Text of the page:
Yesterday was my first full day of, what I’ll call by default and surrender, “retirement.” I live in a blue-collar, carry your lunchbox, and wear a hardhat community. When I announced what I was going to do—step down from the lead role at the church I have pastored for forty+ years, assume a supporting role there, and engage in some other ministries on the side—almost every one, after my careful explanation said, “You are retiring.” J What I have in mind for this next phase of life just doesn’t fit very well in a lunchbox. Most of the guys I know work hard until they are done, and then they quit. An uncle of mine, former high-iron worker, gun smith, cabinet builder, and contractor, told me a few years ago he wasn't working any more. He was “drawing,” as in drawing a pension. Uncle Jim’s explanation is an apt way of putting how most folk in my community see it. It's a binary thing. So, even though I’m not “drawing,” Since I quit doing what I used to do, I guess, in that sense, I am retired.
Part of my first post-what-I-used-to-do day was spent caring for some odds and ends. That was a lot like a lot of Mondays have been for decades. I went to the bank, Post Office, and the insurance office. A car had broken down and I had to make arrangements to have it towed and get it fixed; again, nothing new there. I've never owned an automobile that didn't break down now and again. Some of my errands were personal, some related to work. I found myself engaged in a dialogue in my head. I was asking a conjured up lunchbox/hardhat guy, "Tell me this. If I'm retired, why do I still have a job?" He just got his bologna sandwich out and while chewing gave me that look reserved for fools who don't get it.
As well as those mixed-bag kind of tasks, I visited an inmate at the local jail. If I weren’t still a pastor I couldn’t have gotten in, and more importantly, I might not have gotten back out. I payed a call on, read scripture to, and prayed with a dear lady who is dying with cancer. I spent a couple of hours working on our church’s website and doing some other cyber-work—part of my new job description—my wife and I had supper and serious conversation with a missionary couple, and I got ready to leave on a short-term mission trip—again, part of my new job-description. I figure that since my new church job calls for about twenty hours of work a week, I came close to getting half-a-week’s work done in one day, yesterday. Not bad. Today, or tomorrow--I’m crossing so many time zones I don’t what day it is—I’m on my way to do a short term stint as adjunct faculty at Pacific Islands University, a school with a definite missionary emphasis. Again, I've done this kind of thing before.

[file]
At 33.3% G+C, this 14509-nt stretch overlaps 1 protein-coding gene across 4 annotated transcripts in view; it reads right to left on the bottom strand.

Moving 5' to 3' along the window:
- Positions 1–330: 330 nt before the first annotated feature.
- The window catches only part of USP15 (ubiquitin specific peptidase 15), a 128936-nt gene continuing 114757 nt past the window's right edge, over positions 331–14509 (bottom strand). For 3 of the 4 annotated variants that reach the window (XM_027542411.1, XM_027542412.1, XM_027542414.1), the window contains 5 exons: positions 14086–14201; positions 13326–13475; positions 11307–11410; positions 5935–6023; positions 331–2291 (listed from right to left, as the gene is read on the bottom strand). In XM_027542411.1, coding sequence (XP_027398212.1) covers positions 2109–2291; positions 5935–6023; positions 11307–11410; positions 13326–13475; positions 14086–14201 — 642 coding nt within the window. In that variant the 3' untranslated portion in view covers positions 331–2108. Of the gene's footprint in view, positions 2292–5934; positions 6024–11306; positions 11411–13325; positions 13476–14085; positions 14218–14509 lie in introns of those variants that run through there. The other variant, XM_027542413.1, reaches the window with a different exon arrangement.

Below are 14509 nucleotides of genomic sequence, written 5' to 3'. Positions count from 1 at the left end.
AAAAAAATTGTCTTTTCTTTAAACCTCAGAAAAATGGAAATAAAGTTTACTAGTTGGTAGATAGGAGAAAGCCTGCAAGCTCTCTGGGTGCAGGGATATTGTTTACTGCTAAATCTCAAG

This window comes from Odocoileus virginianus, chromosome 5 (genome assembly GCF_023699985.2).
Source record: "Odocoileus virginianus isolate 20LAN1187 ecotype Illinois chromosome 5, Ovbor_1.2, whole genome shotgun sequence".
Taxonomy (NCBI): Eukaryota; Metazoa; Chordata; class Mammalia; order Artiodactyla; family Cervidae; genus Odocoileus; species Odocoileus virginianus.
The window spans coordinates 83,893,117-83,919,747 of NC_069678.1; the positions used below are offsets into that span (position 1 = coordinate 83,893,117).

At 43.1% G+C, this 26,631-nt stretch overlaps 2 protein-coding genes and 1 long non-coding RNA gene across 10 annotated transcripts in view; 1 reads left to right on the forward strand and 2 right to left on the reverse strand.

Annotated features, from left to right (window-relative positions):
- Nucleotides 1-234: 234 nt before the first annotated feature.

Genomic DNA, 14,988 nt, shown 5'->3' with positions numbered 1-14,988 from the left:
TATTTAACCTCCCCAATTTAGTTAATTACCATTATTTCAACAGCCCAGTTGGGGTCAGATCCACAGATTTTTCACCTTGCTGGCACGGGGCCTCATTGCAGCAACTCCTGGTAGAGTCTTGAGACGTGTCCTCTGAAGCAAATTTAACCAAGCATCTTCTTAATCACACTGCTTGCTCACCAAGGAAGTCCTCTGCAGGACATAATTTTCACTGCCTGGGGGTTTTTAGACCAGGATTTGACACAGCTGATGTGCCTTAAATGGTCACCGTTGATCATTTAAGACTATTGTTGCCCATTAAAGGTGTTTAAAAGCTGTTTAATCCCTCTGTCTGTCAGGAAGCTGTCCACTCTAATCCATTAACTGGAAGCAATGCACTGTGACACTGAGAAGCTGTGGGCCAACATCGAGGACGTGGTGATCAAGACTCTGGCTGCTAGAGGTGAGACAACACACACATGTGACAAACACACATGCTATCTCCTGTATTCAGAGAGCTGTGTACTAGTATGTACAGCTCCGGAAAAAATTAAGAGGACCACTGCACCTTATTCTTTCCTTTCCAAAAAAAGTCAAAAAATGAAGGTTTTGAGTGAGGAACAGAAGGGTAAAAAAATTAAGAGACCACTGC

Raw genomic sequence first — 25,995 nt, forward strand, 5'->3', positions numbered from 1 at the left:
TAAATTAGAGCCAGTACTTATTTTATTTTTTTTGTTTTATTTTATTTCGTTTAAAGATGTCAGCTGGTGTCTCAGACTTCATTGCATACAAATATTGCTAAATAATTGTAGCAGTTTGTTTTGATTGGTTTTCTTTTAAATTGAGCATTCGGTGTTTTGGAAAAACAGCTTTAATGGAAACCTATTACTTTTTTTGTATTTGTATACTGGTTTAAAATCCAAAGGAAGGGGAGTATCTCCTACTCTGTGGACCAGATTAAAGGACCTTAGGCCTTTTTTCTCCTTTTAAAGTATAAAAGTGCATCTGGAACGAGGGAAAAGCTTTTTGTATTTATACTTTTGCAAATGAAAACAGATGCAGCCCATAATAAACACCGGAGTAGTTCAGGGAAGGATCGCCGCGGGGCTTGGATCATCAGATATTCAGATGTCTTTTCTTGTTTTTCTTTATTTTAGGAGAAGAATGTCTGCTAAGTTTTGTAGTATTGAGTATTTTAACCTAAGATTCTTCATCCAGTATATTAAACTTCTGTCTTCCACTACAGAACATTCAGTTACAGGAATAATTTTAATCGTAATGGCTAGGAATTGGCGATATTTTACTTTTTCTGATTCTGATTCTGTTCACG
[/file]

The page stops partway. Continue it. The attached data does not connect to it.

So, so far everything is exactly the same except it’s different.
I received a really timely article the the other day. It was in the week building up to March 15, the day when I officially stepped down from the role I have filled, or tried to fill, for the past four decades. Ten things for Old Preachers. I think you can see how the title grabbed me immediately. Let me digress a moment.
Back when I was a student at Appalachian Bible Institute there used to be a wonderfully Godly, kind, and wise old preacher on staff. To tell you the truth, I never did know what Mel Seguine’s job was. As far I was concerned all he need to do was just be there. I don’t think I was alone among the preacher-boys in thinking, “When I grow up I want to be like Mel Seguine.” The other day I looked in a mirror and thought that in one insignificant way I have grown to be like Mr. Seguine. My hair is now white, like his was. I pray that I will become like him in ways that are far more important.
That brings me back to the article. When I read #4, I thought of Mr. Seguine, and I thought that, in large measure describes what I hope to do in this next phase of my life.
Embrace the transition from king to sage. Too many leaders have undone their good work by resisting this transition and clinging to power. As we age, “strategic ministry” shifts from a position and office to an attitude and role. We need sages freed from leadership responsibilities, who have a fresh passion for the gospel and enthusiasm for the next generation of leaders! (http://www.sermoncentral.com/pastors-preaching-articles/peter-mead-10-pointers-for-olderpreachers-2131.asp)
I don’t want to run things, though, from time to time I expect to be in charge. What I want to do is help others run things, and help prepare those who will run things. I don’t think I have stepped down. What I have done is step over into a new role. In a lifetime of ministry I have learned some things, much of which is not contained in books, or found online. Some of what I have learned was taught to me in the school of Hard Knocks, an institution that I’d like to help others avoid.
When Pastor Doug, the newly installed Senior Pastor at CBC, and I discussed the transition that we completed this last Sunday, one topic of conversation was what our new titles would be. I don’t think he’ll print it on his business cards, but I kind of like the “Right Reverend Boss Man,” as a title for Doug. We never discussed this one, but how about this as new moniker for me, The Sage?